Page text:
For awhile now, I’ve been intrigued by the burgeoning musical hotbed of Asheville, NC. I had a friend who worked in a coffee shop there who wanted to break into the music scene on the business side, and she’d often brag about the spoils of riches the city offers artists and the talent that’s springing up. It’s cheaper than Nashville and as cool as Brooklyn, so it’s unsurprising that the creative juices flow freely, unburdened by high rents and stiff competition.

Enter Matt Townsend, an Asheville artist who’s exploring a new side of himself on The Drifter and the Dream, Part 1, his third effort. Literally drifting away from his more mainstream acoustic sound to embrace eclectic flavors and (my favorite) shades of ’60s folk, Townsend is a prime example of the quality of work coming from North Carolina.

The album’s themes range from socio-political commentary to ennui-laden romance to utterly relatable themes of loneliness. “A lot of the songs explore the themes of isolation in the modern world,” says Townsend, “the spiritual longing that accompanies that, and a kind of search for meaning in an increasingly chaotic world.”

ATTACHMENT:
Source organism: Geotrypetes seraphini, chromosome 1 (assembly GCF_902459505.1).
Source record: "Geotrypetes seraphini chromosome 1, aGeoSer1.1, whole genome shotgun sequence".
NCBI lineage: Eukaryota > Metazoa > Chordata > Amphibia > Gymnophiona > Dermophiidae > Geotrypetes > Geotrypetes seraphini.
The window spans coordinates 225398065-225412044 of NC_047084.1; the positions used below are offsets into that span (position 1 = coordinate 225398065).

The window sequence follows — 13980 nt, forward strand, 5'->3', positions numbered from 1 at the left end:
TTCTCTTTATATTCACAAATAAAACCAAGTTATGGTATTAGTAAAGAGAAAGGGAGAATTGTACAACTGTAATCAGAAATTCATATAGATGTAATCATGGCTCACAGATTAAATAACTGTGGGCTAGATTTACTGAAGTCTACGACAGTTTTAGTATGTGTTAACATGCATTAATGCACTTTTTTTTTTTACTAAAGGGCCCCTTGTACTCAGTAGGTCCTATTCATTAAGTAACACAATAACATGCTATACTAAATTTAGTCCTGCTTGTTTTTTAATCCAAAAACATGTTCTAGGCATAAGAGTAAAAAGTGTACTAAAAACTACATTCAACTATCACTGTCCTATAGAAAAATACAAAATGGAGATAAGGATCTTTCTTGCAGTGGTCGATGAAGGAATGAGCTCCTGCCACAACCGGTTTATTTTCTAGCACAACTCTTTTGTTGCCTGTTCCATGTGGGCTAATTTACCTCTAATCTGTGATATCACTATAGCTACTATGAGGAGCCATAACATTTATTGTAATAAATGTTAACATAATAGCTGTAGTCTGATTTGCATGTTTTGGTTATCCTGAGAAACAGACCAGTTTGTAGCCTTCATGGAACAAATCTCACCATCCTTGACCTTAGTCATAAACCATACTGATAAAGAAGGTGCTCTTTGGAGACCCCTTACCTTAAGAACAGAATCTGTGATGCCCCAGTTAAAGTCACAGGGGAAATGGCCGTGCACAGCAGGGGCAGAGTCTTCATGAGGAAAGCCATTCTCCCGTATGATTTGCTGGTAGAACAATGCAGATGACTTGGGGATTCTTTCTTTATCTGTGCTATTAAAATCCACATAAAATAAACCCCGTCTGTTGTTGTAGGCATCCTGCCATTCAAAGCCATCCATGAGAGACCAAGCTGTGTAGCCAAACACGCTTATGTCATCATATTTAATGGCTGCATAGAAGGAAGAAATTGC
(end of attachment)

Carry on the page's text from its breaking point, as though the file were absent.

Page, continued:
Drawing on influences including Bob Dylan, Neil Young, and Neutral Milk Hotel, and calling upon the talents of a dream cast of North Carolina musicians like Bill Berg (who played drums on Dylan’s Blood on the Tracks) River Guerguerian, Kat Williams, and more, Townsend crafts a powerful quintet of tracks that feel lush, well-constructed, and perfect for staring down a new year… perhaps rather precariously.

Songs like “Went Up to the Mountain” rely on strikingly little instrumentation and instead embrace simplicity and interesting arrangements to complement Townsend’s lyrics. Get your requisite guitar licks and gorgeous harmonies on “The Great American Madness,” and turn to “Roaming Twilight” and “Freedom Is Calling Again” for a taste of ethereal beauty. But my personal favorite is the Dylan-esque “Katie” with its harmonica riffs and whines. It’s easy to believe it’s been trapped in a time capsule for the past 50 years.

You can think of this album as the bridge between eras and a musical trip to America’s new hotbed. Keep an eye on Asheville and keep an ear on Matt Townsend; he’s on tour throughout the East Coast if you’d like to experience some high-quality folk in person. Meanwhile, I’ll be over here counting the days until part two of The Drifter and the Dream is released.